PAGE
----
NJ Bob
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Grow light dilemma

So I'm at the point where I'm doing some serious up-potting of herbs while starting up my veggies. I see a point in the not-too-distant future where I'm going to run out of grow light room. My herbs, particularly my parsley & thyme, are a couple months old and are doing extremely well. Is it too early for me to start searching for window space for me to re-locate some of my plants?

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rainbowgardener
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Re: Grow light dilemma

are they eventually going to end up outside? Then just put them out! They are very cold hardy and stay out all winter in my zone 6 winters. I have had parsley out hardening out for at least 3 weeks already. You do need to harden them, that is expose them a bit gradually, not just plop them out there and forget them.
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applestar
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Re: Grow light dilemma

Yep! That's what I would have said, too. Image
What else do you have under those lights?
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NJ Bob
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Location: Central NJ, Zone 7A

Re: Grow light dilemma

Yeah, I've been sitting them in the big bay window out front for a few hours a day in hopes of getting them out from under the lights altogether.

I also have:

3-4 types of oregano
rosemary
sage
lavender
chives
mint

and have recently just put down

3-4 types of peppers
3-4 types of tomatoes
eggplant

so in another month or so when the veggies are ready to be re-potted I'm really going to have to get creative with my space. This is my first year with the heating mat and grow lights. I'll be a little more organized next year but I'm having a ball!

123
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Re: Grow light dilemma

are you using a artificial grow light or natural light. Im confused by your post.

123
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Re: Grow light dilemma

NJ Bob wrote:Yeah, I've been sitting them in the big bay window out front for a few hours a day in hopes of getting them out from under the lights altogether.

I also have:

3-4 types of oregano
rosemary
sage
lavender
chives
mint

and have recently just put down

3-4 types of peppers
3-4 types of tomatoes
eggplant

so in another month or so when the veggies are ready to be re-potted I'm really going to have to get creative with my space. This is my first year with the heating mat and grow lights. I'll be a little more organized next year but I'm having a ball!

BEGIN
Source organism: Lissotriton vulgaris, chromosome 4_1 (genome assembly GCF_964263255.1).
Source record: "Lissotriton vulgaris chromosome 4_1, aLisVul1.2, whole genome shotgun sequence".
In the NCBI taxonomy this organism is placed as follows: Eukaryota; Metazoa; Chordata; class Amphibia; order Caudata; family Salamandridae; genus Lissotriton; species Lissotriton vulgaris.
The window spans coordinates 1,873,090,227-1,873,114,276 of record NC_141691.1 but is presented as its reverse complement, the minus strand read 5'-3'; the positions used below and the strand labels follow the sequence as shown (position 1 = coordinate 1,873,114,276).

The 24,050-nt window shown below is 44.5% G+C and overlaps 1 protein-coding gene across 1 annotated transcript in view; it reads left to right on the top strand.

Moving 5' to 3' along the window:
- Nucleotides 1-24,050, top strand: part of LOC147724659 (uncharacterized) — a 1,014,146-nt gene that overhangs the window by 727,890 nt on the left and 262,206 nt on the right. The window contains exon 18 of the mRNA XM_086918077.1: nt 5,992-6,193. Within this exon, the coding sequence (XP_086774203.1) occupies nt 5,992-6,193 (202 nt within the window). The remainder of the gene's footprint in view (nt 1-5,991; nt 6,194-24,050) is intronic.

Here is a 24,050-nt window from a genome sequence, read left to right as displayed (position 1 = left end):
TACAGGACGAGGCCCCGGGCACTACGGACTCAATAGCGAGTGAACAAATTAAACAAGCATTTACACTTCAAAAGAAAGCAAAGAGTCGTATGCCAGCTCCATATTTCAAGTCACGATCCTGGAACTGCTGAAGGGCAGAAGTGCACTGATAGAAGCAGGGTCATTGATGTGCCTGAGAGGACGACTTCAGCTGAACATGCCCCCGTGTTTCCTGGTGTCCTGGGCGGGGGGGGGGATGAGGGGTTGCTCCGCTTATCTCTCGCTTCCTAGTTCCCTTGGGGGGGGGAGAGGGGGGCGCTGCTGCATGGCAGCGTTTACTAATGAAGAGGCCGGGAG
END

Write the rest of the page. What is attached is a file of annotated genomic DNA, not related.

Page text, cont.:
what sort of grow light are you using?

I have 10 years experience in growing under artificial lighting

If I can help let me know.

regards

123

NJ Bob
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Re: Grow light dilemma

Hi. I have 3 fixtures that each hold a pair of 4 foot T8 bulbs. That leaves me with 12 feet of lighting. The lighting is working just fine. My issue is that my plants are outgrowing my available lighting space. A good problem to have really. :lol:

123
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Re: Grow light dilemma

get rid of the T8.

Plant later and grow faster. hps or mh

123
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Re: Grow light dilemma

NJ Bob wrote:Hi. I have 3 fixtures that each hold a pair of 4 foot T8 bulbs. That leaves me with 12 feet of lighting. The lighting is working just fine. My issue is that my plants are outgrowing my available lighting space. A good problem to have really. :lol:

At that density with that type of light.

They are stretching, that's not growing.

Growing is measured by dense nodes not height or length.

What is happening is you have etiolation because T8 is a poor light source.

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rainbowgardener
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Re: Grow light dilemma

we don't know that. Pictures would be helpful here, NJ Bob.

T5's are better, but I have grown plenty of seedlings with T8's, without stretching or bleaching (etiolating). You just have to be sure the lights are right down close, just 1-2 " above the seedlings and on 16 hrs a day.

And we don't at all know that high intensity lighting like metal halide or sodium vapor lamps are appropriate for him. They draw intense amounts of power and will up your utility bill like crazy and they give off a LOT of heat, especially the hps, so then you have to have lots of fans/ vents or whatever to deal with the heat. And to have 12 feet of lighting, they are way more expensive than fluorescent tubes.

I grow about 500 or so plants a year from seed with my 16 feet of fluorescent tubes.

But yes being organized about it and knowing what to start when helps. I have been doing this about 20 years now, so I have it all down. I start the cold weather stuff, cabbage and broccoli, etc., very early. So then by the time the warmer weather stuff needs to be spread out (I start the seeds very crowded initially, because I only run two heat mats) and starts taking up a lot of room, the cold weather stuff is already out hardening off.
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123
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Re: Grow light dilemma